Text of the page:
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Life uneasy on 'the line' with LNG

EVERETT -- Shelia Pierce has not heard of the US Department of Homeland Security and does not know what an orange alert means. She just knows it sounds "like trouble," and wonders whether the tanker that shows up every seven days a couple of hundredyards from her house with 35 million gallons of liquefied natural gas is in the sights of a terrorist's weapon.

 

"Hopefully I will be out of here by summer," she said, sketching out a future for herself and three teenage daughters that does not include living near LNG tanks or any flammable gas. "Right now with the high alert you take it day by day."

As Governor Mitt Romney and Mayor Thomas M. Menino huddled with Coast Guard officials and the State Police last week, temporarily delaying the Distrigas LNG tanker in Boston Harbor, some residents in this neighborhood called "the line" did their own soul searching and wondered just how much longer they could continue living in the shadow of one of the largest natural gas distribution centers in New England.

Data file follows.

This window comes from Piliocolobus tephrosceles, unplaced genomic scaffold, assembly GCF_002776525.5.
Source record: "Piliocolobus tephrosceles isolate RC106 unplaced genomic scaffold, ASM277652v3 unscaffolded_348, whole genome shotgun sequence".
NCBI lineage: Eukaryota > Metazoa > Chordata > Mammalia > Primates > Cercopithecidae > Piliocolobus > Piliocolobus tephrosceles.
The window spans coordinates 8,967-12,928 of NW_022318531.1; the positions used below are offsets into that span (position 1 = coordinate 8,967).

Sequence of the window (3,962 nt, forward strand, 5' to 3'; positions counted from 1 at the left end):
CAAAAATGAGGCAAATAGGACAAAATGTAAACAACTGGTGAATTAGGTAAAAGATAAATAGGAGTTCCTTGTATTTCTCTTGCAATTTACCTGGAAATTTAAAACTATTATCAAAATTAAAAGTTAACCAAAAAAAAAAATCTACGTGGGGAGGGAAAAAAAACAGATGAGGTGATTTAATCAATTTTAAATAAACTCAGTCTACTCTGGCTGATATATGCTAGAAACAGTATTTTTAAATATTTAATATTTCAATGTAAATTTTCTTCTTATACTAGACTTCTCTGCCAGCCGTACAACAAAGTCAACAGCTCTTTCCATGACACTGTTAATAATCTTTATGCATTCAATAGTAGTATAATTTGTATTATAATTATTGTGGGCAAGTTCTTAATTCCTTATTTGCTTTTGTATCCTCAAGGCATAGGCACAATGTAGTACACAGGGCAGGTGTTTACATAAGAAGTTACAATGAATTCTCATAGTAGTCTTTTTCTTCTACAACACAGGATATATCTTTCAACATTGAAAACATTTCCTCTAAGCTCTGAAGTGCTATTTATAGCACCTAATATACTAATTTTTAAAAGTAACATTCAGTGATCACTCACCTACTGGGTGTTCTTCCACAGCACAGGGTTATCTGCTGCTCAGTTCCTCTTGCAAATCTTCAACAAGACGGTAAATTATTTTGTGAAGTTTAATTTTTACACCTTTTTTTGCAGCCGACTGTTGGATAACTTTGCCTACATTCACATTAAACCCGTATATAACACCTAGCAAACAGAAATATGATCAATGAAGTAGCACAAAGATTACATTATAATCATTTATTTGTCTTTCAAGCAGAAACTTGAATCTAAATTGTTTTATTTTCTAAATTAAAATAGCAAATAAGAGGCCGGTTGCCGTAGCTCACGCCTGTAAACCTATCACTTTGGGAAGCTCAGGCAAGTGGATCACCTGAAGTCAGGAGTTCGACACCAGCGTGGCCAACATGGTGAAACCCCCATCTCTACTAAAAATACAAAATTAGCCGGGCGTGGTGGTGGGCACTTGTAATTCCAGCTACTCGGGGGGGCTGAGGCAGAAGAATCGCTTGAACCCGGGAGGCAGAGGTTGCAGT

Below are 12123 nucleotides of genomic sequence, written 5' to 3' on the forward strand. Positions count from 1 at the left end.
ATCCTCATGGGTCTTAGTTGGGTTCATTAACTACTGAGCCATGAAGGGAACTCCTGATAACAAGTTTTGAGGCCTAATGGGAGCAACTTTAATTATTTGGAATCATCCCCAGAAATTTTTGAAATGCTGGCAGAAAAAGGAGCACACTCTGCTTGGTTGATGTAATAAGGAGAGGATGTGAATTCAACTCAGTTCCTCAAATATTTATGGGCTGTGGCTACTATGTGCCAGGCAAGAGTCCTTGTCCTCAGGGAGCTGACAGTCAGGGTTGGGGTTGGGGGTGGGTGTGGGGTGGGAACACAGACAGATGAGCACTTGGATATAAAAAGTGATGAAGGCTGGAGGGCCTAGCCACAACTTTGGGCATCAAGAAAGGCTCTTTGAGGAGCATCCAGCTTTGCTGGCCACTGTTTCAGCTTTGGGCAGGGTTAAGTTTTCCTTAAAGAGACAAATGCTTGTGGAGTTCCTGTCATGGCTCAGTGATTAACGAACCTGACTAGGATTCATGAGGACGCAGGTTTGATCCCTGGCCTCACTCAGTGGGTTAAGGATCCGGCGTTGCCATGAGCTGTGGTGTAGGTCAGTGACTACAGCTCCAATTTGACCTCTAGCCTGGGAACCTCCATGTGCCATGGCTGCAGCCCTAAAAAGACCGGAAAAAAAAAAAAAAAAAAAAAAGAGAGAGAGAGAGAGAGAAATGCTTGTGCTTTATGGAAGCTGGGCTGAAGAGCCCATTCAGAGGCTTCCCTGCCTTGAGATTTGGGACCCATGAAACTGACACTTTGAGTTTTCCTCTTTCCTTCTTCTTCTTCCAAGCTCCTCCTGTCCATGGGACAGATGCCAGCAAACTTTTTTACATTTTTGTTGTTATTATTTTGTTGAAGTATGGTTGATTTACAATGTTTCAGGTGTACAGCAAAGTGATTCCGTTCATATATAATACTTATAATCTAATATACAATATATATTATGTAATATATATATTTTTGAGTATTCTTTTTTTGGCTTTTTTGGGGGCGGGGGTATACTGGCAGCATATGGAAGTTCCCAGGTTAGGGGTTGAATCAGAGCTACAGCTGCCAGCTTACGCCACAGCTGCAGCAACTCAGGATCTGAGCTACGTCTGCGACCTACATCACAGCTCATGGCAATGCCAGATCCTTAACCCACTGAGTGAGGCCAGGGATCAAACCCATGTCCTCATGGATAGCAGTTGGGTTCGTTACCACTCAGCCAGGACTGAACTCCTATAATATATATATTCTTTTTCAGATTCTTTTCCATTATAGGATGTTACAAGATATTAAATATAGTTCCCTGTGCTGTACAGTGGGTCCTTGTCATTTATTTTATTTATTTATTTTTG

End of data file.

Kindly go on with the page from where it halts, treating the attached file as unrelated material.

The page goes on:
Down the line, the small strip of land that runs parallel with Route 99 before being swallowed up by the Mystic River, people, electricity, and petroleum have coexisted warily for years. The name, perhaps a nod to the nearby Charlestown border, was coined about 100 years ago when Italian imigrants put down roots. It took on a new meaning as fuel and power companies built pipelines there. Like most of Everett, the line is densely packed, with pastel-sided apartment buildings sharing tenuous turf with auto body shops, trucking terminals, factories, and warehouses. Madonnas and bird baths stand opposite some Santa Claus balloons that sway and wave; a garden leads to empty lots and cinderblock sheds; old supermarket carts rest against a chainlink fence.